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Colin Zwirko is an NK News correspondent based in Seoul.
North Korean and Syrian officials signed a series of agreements in Damascus on Wednesday covering trade, laborers, scientific and technical cooperation, and dozens of other areas, according to the Syrian Arab News Agency (SANA).
DPRK Ministry of External Economic Relations chief Kim Yong Jae arrived in Damascus on Saturday to begin the 11th round of meetings under the DPRK-Syria Joint Economic Committee with his counterpart Mamoun Hamdan, head of the Syrian Ministry of Finance (MOF).
In terms of utilizing North Korean laborers in Syria — a practice technically prohibited under UN Security Council (UNSC) sanctions — the main area of cooperation will be in construction, SANA reported.
But despite both countries being under heavy UN, U.S., and EU sanctions, the two have openly claimed in the past and at the end of this week’s meetings that they intend to fight sanctions by working together.
Areas included in the protocols and agreements, SANA reported, include financial, commercial, banking, customs, industrial standards and quality mechanisms, electricity, infrastructure, and investments.
While most are only brief mentions without additional details, many could relate to plans for North Korea to participate in reconstruction efforts in Syria — an area in which two have long voiced their intention to cooperate.
Some ways which the report did say North Korea can specifically help in construction include teaching the “experiences of Korean companies” in “rapid construction techniques.”
North Korea’s architects and builders could assist with construction planning and execution, utilizing geographical data, “technical specifications related to building materials, facility design, and seismic protection,” the report said.
Real estate and investment cooperation were also included in the protocols, it added.
During a meeting earlier in the week with MEER chief Kim Yong Jae, Syrian Prime Minister Imad Khamis reportedly said some of the first joint projects to come would be in “two test projects in the field of reconstruction.”
Kim responded that North Korea “intends to participate in the reconstruction efforts, particularly for residential neighborhoods and public facilities,” according to SANA.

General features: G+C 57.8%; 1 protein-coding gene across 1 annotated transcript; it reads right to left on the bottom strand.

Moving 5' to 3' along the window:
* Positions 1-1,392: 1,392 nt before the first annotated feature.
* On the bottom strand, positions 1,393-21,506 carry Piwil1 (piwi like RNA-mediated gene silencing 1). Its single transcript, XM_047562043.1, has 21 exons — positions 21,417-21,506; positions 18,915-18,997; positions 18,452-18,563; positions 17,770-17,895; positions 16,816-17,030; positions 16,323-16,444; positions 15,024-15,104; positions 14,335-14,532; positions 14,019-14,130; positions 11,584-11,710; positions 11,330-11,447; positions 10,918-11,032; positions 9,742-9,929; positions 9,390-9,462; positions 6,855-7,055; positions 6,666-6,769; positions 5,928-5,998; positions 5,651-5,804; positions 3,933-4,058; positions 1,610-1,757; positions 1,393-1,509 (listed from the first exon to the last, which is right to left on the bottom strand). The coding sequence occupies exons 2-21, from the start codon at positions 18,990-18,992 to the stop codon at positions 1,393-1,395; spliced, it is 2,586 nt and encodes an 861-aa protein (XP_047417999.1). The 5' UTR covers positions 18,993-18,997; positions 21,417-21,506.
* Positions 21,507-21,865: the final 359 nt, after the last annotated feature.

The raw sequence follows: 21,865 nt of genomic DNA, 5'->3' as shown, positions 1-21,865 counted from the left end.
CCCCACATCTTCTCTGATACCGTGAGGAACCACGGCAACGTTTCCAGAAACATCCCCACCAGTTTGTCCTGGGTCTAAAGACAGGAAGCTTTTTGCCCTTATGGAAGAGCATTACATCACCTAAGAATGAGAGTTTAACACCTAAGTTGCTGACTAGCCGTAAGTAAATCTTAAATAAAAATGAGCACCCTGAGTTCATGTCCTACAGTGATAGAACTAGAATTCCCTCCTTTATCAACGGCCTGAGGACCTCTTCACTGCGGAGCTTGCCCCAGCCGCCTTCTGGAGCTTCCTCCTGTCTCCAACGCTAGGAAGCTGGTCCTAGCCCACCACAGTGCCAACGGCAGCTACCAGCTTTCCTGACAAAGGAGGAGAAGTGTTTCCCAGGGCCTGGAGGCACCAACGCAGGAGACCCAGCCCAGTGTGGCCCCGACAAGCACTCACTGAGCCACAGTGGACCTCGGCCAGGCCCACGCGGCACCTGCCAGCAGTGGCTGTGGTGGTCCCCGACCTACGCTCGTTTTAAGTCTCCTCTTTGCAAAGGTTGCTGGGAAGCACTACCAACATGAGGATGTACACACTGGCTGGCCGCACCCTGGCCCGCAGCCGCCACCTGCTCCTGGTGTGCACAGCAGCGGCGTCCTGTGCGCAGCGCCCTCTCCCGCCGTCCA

North Korea is indeed in the midst of a construction boom both in the form of new apartment buildings and factories in the capital Pyongyang and across the country, as well as large tourist resorts and infrastructure projects.
These are typically built with rapid speed, as the Syrians pointed out, though North Korean building methods are still considered to lag far behind international quality and safety standards, and most buildings are still made entirely of makeshift cement bricks.
Two other areas — an “executive program in the field of scientific research” and cooperation in technical assistance — are also likely to raise eyebrows in the U.S. and elsewhere, though details of what these items in the protocols entail were also not provided by the MOF or SANA reports.
The military field is one possible area where the two may be continuing cooperation under the radar, as reports emerged in 2016 that North Koreans were providing active assistance on the ground in the ongoing war in Syria.
Weapons trade and technical assistance are other areas in which the two countries are suspected of cooperating, with the latest report from the UN Panel of Experts (PoE) on North Korean sanctions stating that evidence suggests such activity is ongoing.
Rounding out the fields of cooperation included in the signed protocols Wednesday, according to SANA, were higher education, agriculture and fishing, transport, tourism, sports, water resources, health, and social welfare.
Many of these were also the subject of agreements during the 10th round of meetings held in May 2018 in Pyongyang, while follow-up talks such as those with the Syrian Ministry of Industry have also taken place in the past year.
The two sides agreed this week to return to Pyongyang to hold the 12th session of the DPRK-Syria Joint Economic Committee at the end of next year.
Meanwhile, Syrian President Bashar Al-Assad still owes DPRK leader Kim Jong Un a visit to Pyongyang, as promised in a meeting with DPRK Ambassador to Syria Mun Jong Nam last year.
Edited by Oliver Hotham
Featured image: SANA